Background information on Hyderabad, cultural institutions and the state
24 August 2000
Andhra Pradesh is located in the southeastern part of India. The state
is divided into three physical regions: a coastal plain from the Bay
of Bengal inland; the mountain range (the Eastern Ghats); and a
plateau to the west of the mountains. The capital city, Hyderabad, is
located in the plateau region of the state.
Nearly nine-tenths of the 70 million people of Andhra Pradesh speak
Telugu, and about one-twelfth speak Urdu, largely the language of the
Muslim population. The remaining groups consist of people speaking
Almost three quarters of the state's population is involved in
agriculture, accounting for half of the state's income. Andhra is a
major rice producing state. Recently the state has become highly
industrialized. The technology infrastructure is growing rapidly as
the area around Hyderabad strives to compete the Bangalore as the
silicon valley of India.
Hyderabad is located on the Deccan Plateau and Musi River. The city
was founded in 1591 by the Qutb Shahi sultans of Golconda. The city
was built around a magnificent architectural structure, Charminar. The
city was conquered by the Mughals in 1685 and in 1724 the Mughal
viceroy in the Deccan declared independence. During the British period
Secunderabad grew as a British cantonment, connected to Hyderabad by a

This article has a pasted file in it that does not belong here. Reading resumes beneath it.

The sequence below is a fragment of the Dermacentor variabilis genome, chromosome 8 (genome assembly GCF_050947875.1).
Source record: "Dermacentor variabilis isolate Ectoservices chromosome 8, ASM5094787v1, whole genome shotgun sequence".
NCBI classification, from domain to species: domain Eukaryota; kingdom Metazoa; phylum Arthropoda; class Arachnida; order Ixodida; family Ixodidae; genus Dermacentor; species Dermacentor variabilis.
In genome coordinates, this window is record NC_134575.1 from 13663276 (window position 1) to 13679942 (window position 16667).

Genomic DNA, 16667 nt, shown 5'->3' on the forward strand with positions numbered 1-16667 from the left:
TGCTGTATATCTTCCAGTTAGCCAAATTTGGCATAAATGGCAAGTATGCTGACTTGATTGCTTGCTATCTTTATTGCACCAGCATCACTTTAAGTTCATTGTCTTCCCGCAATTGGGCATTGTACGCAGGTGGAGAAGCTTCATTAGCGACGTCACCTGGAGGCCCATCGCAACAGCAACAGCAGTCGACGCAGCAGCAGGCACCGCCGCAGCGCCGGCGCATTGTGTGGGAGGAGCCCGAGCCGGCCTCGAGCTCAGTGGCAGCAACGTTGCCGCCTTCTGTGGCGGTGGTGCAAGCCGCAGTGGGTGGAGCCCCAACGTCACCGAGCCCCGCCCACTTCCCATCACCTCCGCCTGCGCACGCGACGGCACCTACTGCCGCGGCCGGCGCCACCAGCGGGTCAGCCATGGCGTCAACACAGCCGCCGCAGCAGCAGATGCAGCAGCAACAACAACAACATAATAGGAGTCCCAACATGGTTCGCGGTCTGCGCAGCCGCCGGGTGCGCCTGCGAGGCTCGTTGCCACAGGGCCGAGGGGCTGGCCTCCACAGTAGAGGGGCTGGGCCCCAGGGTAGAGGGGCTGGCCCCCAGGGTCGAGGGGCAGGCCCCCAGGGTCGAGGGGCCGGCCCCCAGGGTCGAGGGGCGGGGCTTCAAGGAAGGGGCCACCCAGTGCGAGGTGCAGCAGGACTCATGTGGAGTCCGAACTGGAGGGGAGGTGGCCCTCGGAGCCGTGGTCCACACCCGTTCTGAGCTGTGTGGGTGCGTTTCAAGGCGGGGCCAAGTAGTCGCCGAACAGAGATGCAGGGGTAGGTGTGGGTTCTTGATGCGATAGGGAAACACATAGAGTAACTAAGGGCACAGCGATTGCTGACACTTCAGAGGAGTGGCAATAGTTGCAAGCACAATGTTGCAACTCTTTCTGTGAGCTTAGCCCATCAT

mile-long bund (embankment) on the Husain Sagar Lake. In 1956 the
current state boundaries were set.
Hyderabad has become a center of trade, commerce, and more recently of
a center of technology. There are a number of important institutions
of higher learning within the city: Osmania University, University of
Hyderabad, Central University, the American Studies Research Centre
and the German Institute of Oriental Research.
The city is home to numerous public and private cultural organizations
Salar Jung museum has a unique collection of rare pieces, including
jade, jewelry, paintings, and furniture.
Urdu Research Centre is widely considered one of the world's
finest for early Urdu periodicals and printed books. The collection
was assembled by Mr. Abdus Samad Khan. Mr. Samad Khan's library is
Holdings are well rounded across all areas of Urdu publishing. Most
imprints date from the nineteenth and early twentieth centuries and
are unavailable at any U.S. library. There are over 26,000 monograph
titles in the collection. The journals held are of great historical
significance- the collection ranges from the 19th and 20th centuries
and covers a vast array of disciplines. More information is available
The Urdu Research Centre is housed at the Sundarayya Vignana Kendram,
also home to a very important Telugu collection. The building is a
spacious modern structure housing the SVK Library, meeting halls, a
theater, offices, and rooms for guests.
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